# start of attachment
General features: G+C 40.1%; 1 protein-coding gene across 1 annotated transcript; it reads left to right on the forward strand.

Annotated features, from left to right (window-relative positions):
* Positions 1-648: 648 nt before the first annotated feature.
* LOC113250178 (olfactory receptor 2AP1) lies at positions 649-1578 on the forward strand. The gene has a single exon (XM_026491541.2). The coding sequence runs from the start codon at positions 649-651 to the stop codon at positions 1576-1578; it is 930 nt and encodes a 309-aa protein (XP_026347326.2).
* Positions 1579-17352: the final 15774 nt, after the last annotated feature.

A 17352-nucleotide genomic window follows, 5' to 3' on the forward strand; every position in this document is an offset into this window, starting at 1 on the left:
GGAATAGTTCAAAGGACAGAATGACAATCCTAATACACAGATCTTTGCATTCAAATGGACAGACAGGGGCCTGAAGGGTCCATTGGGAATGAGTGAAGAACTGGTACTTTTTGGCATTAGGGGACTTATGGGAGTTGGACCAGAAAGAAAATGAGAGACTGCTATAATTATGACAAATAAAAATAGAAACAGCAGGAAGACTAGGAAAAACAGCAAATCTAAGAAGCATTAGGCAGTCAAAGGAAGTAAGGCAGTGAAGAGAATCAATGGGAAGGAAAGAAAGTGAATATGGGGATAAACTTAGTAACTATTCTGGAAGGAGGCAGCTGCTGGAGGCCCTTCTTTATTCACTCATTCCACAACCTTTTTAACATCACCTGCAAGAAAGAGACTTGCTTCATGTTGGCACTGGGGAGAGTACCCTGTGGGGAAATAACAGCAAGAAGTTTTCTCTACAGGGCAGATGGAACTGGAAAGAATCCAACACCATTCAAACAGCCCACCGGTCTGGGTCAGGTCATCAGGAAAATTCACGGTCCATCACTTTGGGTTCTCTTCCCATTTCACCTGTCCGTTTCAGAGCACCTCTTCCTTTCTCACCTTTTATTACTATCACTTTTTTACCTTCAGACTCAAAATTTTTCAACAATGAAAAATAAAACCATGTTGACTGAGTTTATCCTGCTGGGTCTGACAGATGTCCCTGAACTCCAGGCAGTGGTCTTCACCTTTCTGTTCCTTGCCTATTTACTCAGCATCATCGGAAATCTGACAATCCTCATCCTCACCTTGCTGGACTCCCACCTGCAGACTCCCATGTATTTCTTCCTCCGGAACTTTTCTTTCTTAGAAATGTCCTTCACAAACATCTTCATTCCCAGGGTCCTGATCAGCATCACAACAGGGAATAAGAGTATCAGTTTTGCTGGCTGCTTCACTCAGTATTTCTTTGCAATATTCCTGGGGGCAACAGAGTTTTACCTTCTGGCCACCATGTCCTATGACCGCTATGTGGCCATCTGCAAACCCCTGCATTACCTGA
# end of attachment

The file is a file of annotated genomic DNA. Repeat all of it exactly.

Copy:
General features: G+C 40.1%; 1 protein-coding gene across 1 annotated transcript; it reads left to right on the forward strand.

Annotated features, from left to right (window-relative positions):
* Positions 1-648: 648 nt before the first annotated feature.
* LOC113250178 (olfactory receptor 2AP1) lies at positions 649-1578 on the forward strand. The gene has a single exon (XM_026491541.2). The coding sequence runs from the start codon at positions 649-651 to the stop codon at positions 1576-1578; it is 930 nt and encodes a 309-aa protein (XP_026347326.2).
* Positions 1579-17352: the final 15774 nt, after the last annotated feature.

A 17352-nucleotide genomic window follows, 5' to 3' on the forward strand; every position in this document is an offset into this window, starting at 1 on the left:
GGAATAGTTCAAAGGACAGAATGACAATCCTAATACACAGATCTTTGCATTCAAATGGACAGACAGGGGCCTGAAGGGTCCATTGGGAATGAGTGAAGAACTGGTACTTTTTGGCATTAGGGGACTTATGGGAGTTGGACCAGAAAGAAAATGAGAGACTGCTATAATTATGACAAATAAAAATAGAAACAGCAGGAAGACTAGGAAAAACAGCAAATCTAAGAAGCATTAGGCAGTCAAAGGAAGTAAGGCAGTGAAGAGAATCAATGGGAAGGAAAGAAAGTGAATATGGGGATAAACTTAGTAACTATTCTGGAAGGAGGCAGCTGCTGGAGGCCCTTCTTTATTCACTCATTCCACAACCTTTTTAACATCACCTGCAAGAAAGAGACTTGCTTCATGTTGGCACTGGGGAGAGTACCCTGTGGGGAAATAACAGCAAGAAGTTTTCTCTACAGGGCAGATGGAACTGGAAAGAATCCAACACCATTCAAACAGCCCACCGGTCTGGGTCAGGTCATCAGGAAAATTCACGGTCCATCACTTTGGGTTCTCTTCCCATTTCACCTGTCCGTTTCAGAGCACCTCTTCCTTTCTCACCTTTTATTACTATCACTTTTTTACCTTCAGACTCAAAATTTTTCAACAATGAAAAATAAAACCATGTTGACTGAGTTTATCCTGCTGGGTCTGACAGATGTCCCTGAACTCCAGGCAGTGGTCTTCACCTTTCTGTTCCTTGCCTATTTACTCAGCATCATCGGAAATCTGACAATCCTCATCCTCACCTTGCTGGACTCCCACCTGCAGACTCCCATGTATTTCTTCCTCCGGAACTTTTCTTTCTTAGAAATGTCCTTCACAAACATCTTCATTCCCAGGGTCCTGATCAGCATCACAACAGGGAATAAGAGTATCAGTTTTGCTGGCTGCTTCACTCAGTATTTCTTTGCAATATTCCTGGGGGCAACAGAGTTTTACCTTCTGGCCACCATGTCCTATGACCGCTATGTGGCCATCTGCAAACCCCTGCATTACCTGA